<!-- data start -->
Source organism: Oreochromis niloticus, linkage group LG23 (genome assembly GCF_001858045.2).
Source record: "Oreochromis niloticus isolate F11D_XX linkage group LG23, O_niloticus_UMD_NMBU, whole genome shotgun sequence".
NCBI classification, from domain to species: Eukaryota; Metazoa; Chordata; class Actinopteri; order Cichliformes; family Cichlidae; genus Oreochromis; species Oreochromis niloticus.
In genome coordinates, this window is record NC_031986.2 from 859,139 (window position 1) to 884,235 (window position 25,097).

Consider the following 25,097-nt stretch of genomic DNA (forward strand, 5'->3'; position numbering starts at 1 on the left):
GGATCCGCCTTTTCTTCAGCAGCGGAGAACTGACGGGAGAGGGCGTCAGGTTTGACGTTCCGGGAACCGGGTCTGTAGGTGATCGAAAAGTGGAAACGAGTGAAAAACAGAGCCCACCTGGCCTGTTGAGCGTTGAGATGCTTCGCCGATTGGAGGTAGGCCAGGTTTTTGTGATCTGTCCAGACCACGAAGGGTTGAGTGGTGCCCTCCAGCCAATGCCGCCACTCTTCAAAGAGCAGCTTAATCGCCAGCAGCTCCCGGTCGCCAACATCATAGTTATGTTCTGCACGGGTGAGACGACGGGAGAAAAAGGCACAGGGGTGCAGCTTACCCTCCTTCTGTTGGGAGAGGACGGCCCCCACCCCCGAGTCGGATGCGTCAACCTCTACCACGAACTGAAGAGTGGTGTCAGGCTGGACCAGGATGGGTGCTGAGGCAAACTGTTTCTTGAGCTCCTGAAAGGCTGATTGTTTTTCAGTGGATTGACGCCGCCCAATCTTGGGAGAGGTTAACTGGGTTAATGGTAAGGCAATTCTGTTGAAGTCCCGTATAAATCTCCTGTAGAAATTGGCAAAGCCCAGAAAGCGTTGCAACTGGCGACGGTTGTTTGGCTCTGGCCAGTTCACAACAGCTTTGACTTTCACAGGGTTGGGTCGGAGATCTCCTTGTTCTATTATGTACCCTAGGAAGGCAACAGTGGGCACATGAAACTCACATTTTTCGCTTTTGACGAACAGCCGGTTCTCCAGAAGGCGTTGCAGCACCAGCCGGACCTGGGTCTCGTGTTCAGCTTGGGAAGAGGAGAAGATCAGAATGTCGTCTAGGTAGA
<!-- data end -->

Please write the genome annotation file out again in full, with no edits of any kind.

Source organism: Oreochromis niloticus, linkage group LG23 (genome assembly GCF_001858045.2).
Source record: "Oreochromis niloticus isolate F11D_XX linkage group LG23, O_niloticus_UMD_NMBU, whole genome shotgun sequence".
NCBI classification, from domain to species: Eukaryota; Metazoa; Chordata; class Actinopteri; order Cichliformes; family Cichlidae; genus Oreochromis; species Oreochromis niloticus.
In genome coordinates, this window is record NC_031986.2 from 859,139 (window position 1) to 884,235 (window position 25,097).

Consider the following 25,097-nt stretch of genomic DNA (forward strand, 5'->3'; position numbering starts at 1 on the left):
GGATCCGCCTTTTCTTCAGCAGCGGAGAACTGACGGGAGAGGGCGTCAGGTTTGACGTTCCGGGAACCGGGTCTGTAGGTGATCGAAAAGTGGAAACGAGTGAAAAACAGAGCCCACCTGGCCTGTTGAGCGTTGAGATGCTTCGCCGATTGGAGGTAGGCCAGGTTTTTGTGATCTGTCCAGACCACGAAGGGTTGAGTGGTGCCCTCCAGCCAATGCCGCCACTCTTCAAAGAGCAGCTTAATCGCCAGCAGCTCCCGGTCGCCAACATCATAGTTATGTTCTGCACGGGTGAGACGACGGGAGAAAAAGGCACAGGGGTGCAGCTTACCCTCCTTCTGTTGGGAGAGGACGGCCCCCACCCCCGAGTCGGATGCGTCAACCTCTACCACGAACTGAAGAGTGGTGTCAGGCTGGACCAGGATGGGTGCTGAGGCAAACTGTTTCTTGAGCTCCTGAAAGGCTGATTGTTTTTCAGTGGATTGACGCCGCCCAATCTTGGGAGAGGTTAACTGGGTTAATGGTAAGGCAATTCTGTTGAAGTCCCGTATAAATCTCCTGTAGAAATTGGCAAAGCCCAGAAAGCGTTGCAACTGGCGACGGTTGTTTGGCTCTGGCCAGTTCACAACAGCTTTGACTTTCACAGGGTTGGGTCGGAGATCTCCTTGTTCTATTATGTACCCTAGGAAGGCAACAGTGGGCACATGAAACTCACATTTTTCGCTTTTGACGAACAGCCGGTTCTCCAGAAGGCGTTGCAGCACCAGCCGGACCTGGGTCTCGTGTTCAGCTTGGGAAGAGGAGAAGATCAGAATGTCGTCTAGGTAGA